The Reserve Bank of India (RBI) has set up an expert committee, headed by its former governor Bimal Jalan, to suggest how the central bank should handle its reserves and whether it can transfer its surplus to the government.
- RBIs contingency fund core reserve is only around 7% of its total assets and the rest of it is largely in revaluation reserves.
- Revaluation reserves fluctuate with corresponding changes in currency and gold valuations.
- In 2017-18, the central bank’s contingency funds and revaluation reserves stood at ₹2.32 trillion and ₹6.92 trillion respectively.
- The data shows that the growth in revaluation reserves has far exceeded the growth in the contingency fund.
- While revaluation reserves have more than tripled from ₹1.99 trillion in 2008-09 to ₹6.92 trillion in 2017-18, the contingency fund has grown 50% during the same period from ₹1.53 trillion to ₹2.32 trillion.
Core Reserve and Revaluation Reserve
- Core Reserves are considered to be of highest quality and consists mainly of share capital and disclosed reserve.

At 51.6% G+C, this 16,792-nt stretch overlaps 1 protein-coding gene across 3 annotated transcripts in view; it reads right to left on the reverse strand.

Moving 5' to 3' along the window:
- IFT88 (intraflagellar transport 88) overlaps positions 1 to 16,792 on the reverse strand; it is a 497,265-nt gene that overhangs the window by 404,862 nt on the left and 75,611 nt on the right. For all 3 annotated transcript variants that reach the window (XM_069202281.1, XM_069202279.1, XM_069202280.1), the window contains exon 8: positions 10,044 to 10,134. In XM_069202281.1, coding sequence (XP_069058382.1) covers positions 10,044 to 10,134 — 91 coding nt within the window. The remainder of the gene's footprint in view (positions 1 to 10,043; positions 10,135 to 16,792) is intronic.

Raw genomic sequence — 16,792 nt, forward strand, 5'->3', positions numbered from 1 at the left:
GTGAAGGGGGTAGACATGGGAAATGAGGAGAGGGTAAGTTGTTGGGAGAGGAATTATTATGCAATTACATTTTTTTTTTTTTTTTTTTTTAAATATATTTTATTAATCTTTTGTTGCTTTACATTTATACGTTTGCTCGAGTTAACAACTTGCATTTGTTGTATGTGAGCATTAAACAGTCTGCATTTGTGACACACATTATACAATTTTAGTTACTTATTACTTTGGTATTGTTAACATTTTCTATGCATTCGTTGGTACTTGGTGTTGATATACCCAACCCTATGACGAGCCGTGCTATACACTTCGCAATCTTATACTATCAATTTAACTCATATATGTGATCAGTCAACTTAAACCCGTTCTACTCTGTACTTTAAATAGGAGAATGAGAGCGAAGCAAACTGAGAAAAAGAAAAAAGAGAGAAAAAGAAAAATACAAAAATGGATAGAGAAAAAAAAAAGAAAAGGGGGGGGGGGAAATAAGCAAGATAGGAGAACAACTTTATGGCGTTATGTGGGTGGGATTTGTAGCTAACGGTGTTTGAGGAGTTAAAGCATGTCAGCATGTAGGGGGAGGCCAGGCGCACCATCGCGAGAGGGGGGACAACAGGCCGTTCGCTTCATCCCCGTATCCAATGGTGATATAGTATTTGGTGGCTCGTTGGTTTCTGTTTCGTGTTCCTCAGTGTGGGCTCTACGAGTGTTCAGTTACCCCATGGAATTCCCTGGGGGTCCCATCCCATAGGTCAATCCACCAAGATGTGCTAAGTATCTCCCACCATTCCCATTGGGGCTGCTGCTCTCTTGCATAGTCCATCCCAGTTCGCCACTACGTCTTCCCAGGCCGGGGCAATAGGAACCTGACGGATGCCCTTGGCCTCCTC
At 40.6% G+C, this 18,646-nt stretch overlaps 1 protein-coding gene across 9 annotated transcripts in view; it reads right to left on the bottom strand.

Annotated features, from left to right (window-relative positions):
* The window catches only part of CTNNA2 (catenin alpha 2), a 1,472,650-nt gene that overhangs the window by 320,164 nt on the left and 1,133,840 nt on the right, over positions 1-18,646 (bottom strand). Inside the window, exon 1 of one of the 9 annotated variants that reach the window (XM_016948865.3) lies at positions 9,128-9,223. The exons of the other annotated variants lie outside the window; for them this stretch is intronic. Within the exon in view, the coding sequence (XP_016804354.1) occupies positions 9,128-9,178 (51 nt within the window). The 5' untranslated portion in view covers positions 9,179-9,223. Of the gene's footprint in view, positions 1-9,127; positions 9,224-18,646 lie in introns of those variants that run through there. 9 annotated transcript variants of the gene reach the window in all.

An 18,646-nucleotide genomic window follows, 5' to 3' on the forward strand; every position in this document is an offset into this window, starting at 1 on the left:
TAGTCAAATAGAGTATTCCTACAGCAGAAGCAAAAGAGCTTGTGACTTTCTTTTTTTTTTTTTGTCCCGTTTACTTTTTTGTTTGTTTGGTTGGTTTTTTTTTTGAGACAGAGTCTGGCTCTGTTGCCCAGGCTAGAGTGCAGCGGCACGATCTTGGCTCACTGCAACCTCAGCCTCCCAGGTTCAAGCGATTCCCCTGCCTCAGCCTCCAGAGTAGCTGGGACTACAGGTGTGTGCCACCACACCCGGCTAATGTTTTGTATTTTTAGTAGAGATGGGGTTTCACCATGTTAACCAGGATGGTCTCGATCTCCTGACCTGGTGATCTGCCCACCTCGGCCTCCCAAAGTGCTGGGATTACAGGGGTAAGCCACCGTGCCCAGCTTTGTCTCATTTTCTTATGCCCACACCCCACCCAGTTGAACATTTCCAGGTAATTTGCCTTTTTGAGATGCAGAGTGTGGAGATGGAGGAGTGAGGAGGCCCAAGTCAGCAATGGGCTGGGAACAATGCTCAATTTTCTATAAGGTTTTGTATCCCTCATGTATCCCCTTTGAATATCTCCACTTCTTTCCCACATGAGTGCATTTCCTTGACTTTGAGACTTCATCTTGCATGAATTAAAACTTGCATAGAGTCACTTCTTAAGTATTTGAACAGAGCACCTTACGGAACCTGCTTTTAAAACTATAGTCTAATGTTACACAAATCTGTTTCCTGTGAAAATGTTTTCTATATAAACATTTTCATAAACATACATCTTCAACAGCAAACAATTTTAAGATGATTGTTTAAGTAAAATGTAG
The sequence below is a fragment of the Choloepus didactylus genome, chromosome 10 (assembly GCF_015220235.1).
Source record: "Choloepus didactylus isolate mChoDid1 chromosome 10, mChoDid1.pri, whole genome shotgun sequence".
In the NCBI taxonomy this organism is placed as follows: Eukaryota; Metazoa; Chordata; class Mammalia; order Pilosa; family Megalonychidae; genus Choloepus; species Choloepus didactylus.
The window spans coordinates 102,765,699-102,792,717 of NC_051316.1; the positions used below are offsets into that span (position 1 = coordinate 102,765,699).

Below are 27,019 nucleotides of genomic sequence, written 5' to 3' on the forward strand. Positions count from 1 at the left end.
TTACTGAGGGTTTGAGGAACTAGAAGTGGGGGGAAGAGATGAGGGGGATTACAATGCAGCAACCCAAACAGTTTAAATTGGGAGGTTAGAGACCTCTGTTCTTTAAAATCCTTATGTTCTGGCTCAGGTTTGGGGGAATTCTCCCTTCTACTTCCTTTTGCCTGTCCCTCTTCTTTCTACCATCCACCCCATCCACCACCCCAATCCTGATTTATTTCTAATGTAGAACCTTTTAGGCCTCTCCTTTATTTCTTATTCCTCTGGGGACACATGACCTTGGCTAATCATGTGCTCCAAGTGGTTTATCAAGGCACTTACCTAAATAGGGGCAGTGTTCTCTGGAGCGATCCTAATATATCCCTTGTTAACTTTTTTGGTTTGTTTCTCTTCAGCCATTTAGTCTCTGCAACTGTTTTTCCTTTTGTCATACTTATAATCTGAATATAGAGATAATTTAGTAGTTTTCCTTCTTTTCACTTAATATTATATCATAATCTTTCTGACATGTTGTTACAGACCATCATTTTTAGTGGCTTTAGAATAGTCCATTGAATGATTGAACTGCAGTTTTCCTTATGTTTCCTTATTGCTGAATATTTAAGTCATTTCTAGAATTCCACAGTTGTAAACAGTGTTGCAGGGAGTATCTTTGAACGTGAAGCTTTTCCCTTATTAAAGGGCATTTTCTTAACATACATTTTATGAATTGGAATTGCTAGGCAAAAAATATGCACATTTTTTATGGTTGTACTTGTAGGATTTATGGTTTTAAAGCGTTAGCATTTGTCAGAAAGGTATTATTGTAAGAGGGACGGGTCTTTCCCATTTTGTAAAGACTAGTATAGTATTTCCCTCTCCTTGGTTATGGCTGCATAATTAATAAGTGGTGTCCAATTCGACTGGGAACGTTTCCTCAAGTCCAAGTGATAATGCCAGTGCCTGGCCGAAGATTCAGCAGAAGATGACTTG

- They are fully available to cover losses.
- Revaluation reserves arise from revaluation of assets that are undervalued in the bank’s books, Ex: Marketable Securities.
- The Revaluation Reserves can be used as a cushion for unexpected losses and depends mainly upon the level of certainty that can be placed on estimates.
Why the committee was formed?
The RBI and the government were at loggerhead over the transfer of surplus. The committee has been formed to look into this issue. The committee will:
- Decide whether RBI is holding provisions, reserves and buffers in the surplus of the required levels.
- Propose a suitable profits distribution policy taking into account all the likely situations of the RBI, including the situations of holding more provisions than required and the RBI holding lesser provisions than required.
- Suggest an adequate level of risk provisioning that the RBI needs to maintain.
The committee is expected to provide for an objective criterion to address the friction between the government and the RBI.